In the article “Mule Deer vs. Elk: 8 Key Differences” by Wildlife Informer, readers are introduced to the distinct characteristics that set these two large deer species apart. Although mule deer and elk share some similarities, such as shedding their antlers annually and being popular for sport hunting, there are several key differences to note. The article touches on various aspects including size, color, naming conventions, diet, antlers, herding behavior, sounds and calls, and habitat preferences. Whether you’re an avid wildlife enthusiast or simply curious about these majestic creatures, this article offers an insightful comparison to help differentiate between mule deer and elk.
Elk size and weight
Elk are some of the largest deer in North America, second only to moose. Adult bull elk stand around 5 feet tall at the shoulders and can weigh 700 to over 1,000 pounds. Female elk, called cows, weigh anywhere from 500 to 600 pounds and are over 4 feet tall at the shoulders. In comparison, mule deer stand about 3.5 feet at the shoulders, with bucks weighing over 300 pounds and does typically weighing up to 200 pounds. Mule deer are significantly smaller and lighter than elk.
Mule deer size and weight
Adult bull elk stand around 5 feet tall at the shoulders and can weigh 700 to over 1,000 pounds. Female elk, called cows, weigh anywhere from 500 to 600 pounds and are over 4 feet tall at the shoulders. In comparison, mule deer stand about 3.5 feet at the shoulders, with bucks weighing over 300 pounds and does typically weighing up to 200 pounds. Mule deer are significantly smaller and lighter than elk.
Overall appearance differences
The overall appearance of an elk differs greatly from that of a mule deer. Mule deer look like other typical deer species found in North America, such as the whitetail deer. They have a thinner physique compared to elk and smaller bone structures and stances. In comparison, elk look more like big reindeer or caribou. They have a broader body, wider stance, and bigger features all over, such as a larger nose and hooves.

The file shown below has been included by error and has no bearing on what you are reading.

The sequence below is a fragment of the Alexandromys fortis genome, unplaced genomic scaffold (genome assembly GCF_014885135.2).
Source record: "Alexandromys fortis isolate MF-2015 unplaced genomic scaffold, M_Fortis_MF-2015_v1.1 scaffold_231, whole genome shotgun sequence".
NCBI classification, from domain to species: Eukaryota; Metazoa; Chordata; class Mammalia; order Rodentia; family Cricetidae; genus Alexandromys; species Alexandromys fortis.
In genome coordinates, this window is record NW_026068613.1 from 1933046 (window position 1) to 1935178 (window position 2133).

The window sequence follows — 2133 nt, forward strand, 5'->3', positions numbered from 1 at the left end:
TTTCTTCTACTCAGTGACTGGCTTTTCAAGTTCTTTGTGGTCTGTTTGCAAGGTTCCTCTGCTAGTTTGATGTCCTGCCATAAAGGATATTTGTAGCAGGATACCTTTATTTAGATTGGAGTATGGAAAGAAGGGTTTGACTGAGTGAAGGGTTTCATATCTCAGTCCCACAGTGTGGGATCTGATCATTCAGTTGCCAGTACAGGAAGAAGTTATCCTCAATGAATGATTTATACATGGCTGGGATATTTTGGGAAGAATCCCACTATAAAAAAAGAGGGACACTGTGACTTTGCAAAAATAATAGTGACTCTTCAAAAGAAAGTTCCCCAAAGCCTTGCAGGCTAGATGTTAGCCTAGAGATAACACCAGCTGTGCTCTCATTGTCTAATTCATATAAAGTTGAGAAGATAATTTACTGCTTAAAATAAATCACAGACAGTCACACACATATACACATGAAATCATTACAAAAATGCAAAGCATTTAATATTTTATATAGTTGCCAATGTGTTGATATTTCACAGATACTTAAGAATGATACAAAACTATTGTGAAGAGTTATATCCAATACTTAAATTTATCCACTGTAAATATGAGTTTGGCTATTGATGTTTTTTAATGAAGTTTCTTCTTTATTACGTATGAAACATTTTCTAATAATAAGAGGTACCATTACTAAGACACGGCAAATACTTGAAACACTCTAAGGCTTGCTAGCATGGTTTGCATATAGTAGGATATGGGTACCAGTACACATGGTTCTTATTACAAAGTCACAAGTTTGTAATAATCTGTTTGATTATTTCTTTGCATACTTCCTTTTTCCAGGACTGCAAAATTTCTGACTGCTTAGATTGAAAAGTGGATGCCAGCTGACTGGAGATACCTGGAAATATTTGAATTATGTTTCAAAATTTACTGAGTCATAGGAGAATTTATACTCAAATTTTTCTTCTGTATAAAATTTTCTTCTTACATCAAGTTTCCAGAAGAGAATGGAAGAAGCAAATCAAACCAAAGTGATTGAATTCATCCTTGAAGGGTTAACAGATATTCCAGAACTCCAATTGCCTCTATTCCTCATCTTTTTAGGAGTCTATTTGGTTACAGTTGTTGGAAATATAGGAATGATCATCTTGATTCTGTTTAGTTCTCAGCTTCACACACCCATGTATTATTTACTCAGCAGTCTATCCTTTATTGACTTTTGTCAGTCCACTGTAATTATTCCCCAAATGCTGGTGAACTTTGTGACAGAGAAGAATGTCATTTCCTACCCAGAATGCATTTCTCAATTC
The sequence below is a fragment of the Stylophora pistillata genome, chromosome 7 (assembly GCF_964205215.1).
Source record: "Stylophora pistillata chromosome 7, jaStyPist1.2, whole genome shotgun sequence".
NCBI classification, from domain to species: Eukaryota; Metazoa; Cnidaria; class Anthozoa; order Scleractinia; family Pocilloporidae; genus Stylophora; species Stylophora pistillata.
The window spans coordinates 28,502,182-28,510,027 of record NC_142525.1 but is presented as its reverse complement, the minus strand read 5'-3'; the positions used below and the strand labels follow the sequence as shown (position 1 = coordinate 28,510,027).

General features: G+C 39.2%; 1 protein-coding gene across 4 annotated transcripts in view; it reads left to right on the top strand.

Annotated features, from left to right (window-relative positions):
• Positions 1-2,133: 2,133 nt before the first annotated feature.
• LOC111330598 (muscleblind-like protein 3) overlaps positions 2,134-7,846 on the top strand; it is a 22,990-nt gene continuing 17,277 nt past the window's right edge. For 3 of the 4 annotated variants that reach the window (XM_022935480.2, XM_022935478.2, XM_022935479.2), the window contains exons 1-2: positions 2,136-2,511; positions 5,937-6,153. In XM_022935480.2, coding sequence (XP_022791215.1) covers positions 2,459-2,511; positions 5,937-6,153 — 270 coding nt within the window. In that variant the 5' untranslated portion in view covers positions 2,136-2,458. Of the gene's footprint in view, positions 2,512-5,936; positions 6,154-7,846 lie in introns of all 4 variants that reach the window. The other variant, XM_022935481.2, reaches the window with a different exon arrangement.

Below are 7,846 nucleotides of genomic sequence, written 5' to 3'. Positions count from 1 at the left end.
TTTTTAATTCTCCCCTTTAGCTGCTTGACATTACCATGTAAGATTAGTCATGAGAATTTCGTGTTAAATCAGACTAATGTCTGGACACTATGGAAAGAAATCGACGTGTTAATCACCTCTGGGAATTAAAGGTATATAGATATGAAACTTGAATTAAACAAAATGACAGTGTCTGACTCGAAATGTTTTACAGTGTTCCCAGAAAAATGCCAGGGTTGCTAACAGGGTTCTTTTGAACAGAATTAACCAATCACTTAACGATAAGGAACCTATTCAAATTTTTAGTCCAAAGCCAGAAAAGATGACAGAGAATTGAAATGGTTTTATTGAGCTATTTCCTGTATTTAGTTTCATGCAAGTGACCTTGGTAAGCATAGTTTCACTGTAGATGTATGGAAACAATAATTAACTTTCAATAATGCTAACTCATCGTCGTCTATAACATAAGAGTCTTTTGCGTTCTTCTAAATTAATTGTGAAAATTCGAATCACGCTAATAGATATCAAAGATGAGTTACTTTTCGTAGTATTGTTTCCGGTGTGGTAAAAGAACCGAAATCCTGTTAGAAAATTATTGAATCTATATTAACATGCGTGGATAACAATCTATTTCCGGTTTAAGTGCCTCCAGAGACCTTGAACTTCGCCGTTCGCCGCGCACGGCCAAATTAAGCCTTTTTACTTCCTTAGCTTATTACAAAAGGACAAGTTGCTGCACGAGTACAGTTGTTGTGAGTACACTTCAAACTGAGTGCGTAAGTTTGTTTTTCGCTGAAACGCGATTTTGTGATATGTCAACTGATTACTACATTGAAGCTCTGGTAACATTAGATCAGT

Mule deer colors
Mule deer typically have a reddish brown or dark grayish brown coat in the summer, which fades to a gray color in the winter. They exhibit a mottled appearance with lighter patches throughout their fur. Mule deer also have a white patch on their backside and underbelly.
Elk have a different coloration compared to mule deer. In the summer, they have a darker reddish brown coat, which then turns lighter tan in the winter. Elk have more red in their coloration compared to mule deer. They also lack the white patch on their backside and underbelly that is characteristic of mule deer. Additionally, elk have darker brown coloring on their neck and face, almost appearing to have a mane, with darker brown coloring on their belly and legs.
Male and female mule deer
In the case of mule deer, the males are called bucks, while the females are called does. This nomenclature is typical for most deer species.
Male and female elk
Elk, on the other hand, have different names for their males and females. The males are called bulls, and the females are called cows. This naming convention comes from the etymology or origins of the names of the animals. Bucks in deer comes from a relation to male goats and the bleating sound made, while bull in elk comes from their bugling sound that is similar to a bovine.
Mule deer feeding habits